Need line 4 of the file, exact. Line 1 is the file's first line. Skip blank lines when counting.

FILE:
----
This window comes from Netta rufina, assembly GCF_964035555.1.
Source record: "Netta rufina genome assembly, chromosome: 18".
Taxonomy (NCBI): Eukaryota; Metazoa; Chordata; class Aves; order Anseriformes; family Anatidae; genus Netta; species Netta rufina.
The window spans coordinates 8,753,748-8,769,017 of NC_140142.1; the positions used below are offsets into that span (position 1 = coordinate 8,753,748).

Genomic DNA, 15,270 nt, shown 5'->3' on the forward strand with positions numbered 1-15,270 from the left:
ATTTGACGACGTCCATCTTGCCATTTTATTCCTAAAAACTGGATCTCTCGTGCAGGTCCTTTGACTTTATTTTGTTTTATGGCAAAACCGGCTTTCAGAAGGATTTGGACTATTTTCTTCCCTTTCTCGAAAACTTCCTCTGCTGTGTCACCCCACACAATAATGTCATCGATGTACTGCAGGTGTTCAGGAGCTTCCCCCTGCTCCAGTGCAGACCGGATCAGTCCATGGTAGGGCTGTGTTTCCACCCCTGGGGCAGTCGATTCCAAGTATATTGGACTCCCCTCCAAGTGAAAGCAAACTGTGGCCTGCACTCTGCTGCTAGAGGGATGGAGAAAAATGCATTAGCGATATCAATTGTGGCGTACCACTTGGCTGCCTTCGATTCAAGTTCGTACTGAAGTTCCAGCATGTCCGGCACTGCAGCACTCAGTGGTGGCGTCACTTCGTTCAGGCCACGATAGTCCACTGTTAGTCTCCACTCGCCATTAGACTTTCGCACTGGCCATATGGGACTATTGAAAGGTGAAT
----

The window spans coordinates 8,753,748-8,769,017 of NC_140142.1; the positions used below are offsets into that span (position 1 = coordinate 8,753,748).